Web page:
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Henry de Montherlant (1895–1972)

A Philosophy of Failure

Series:

Patricia O'Flaherty

Montherlant – worthless amoral aesthete – or sensitive literary philosopher? This book takes a brand new look at his work and system of values. The author places Montherlant in the context of French twentieth-century literature and thought, with reference to the literary and philosophical movements of the century. She further describes the legacy of this prolific writer, whose literary standing is contested by some but whose importance in French twentieth-century literature and philosophy is beyond dispute. The stage for an analysis of Montherlant’s œuvre is set through an examination of his essays and notebooks, in relation to the writings of Plato, an important source. Montherlant, like many other writers of his generation, sought an ideal of heroism, explored in his early novels, which was destroyed by the horrific wars of the twentieth century. Through subtle argument and detailed textual analysis, this book demonstrates the complex and contradictory nature of a philosophy which advocates pleasure and joie de vivre, while espousing a nihilistic vision.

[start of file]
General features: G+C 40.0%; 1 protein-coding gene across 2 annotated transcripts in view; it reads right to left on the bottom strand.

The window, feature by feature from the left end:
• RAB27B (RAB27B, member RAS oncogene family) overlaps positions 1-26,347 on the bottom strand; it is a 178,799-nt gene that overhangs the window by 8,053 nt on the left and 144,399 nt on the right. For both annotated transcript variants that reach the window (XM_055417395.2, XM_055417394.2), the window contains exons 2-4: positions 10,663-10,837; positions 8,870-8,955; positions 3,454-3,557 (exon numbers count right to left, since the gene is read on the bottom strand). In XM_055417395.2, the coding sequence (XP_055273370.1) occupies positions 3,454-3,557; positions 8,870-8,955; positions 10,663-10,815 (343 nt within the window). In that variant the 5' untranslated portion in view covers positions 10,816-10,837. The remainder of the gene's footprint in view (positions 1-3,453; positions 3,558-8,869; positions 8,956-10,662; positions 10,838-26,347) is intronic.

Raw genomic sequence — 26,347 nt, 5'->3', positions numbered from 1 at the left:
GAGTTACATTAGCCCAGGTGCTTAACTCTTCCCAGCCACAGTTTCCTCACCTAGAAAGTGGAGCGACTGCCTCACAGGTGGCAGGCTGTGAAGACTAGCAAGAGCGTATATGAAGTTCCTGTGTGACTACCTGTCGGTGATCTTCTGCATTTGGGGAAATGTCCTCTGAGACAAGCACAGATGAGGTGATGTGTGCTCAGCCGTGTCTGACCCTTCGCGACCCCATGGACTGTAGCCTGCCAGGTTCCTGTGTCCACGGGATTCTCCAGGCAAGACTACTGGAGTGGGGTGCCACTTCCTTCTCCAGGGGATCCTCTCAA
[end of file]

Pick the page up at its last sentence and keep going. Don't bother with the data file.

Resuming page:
Contents: Montherlant’s System of Values as expressed by the Carnets and Essais – Heroism – The Death of Heroism – Humanist Existentialism - Action or Contemplation – The Ideal - Les Garçons and Thrasylle – Travel Writings – Stoicism and Nihilism.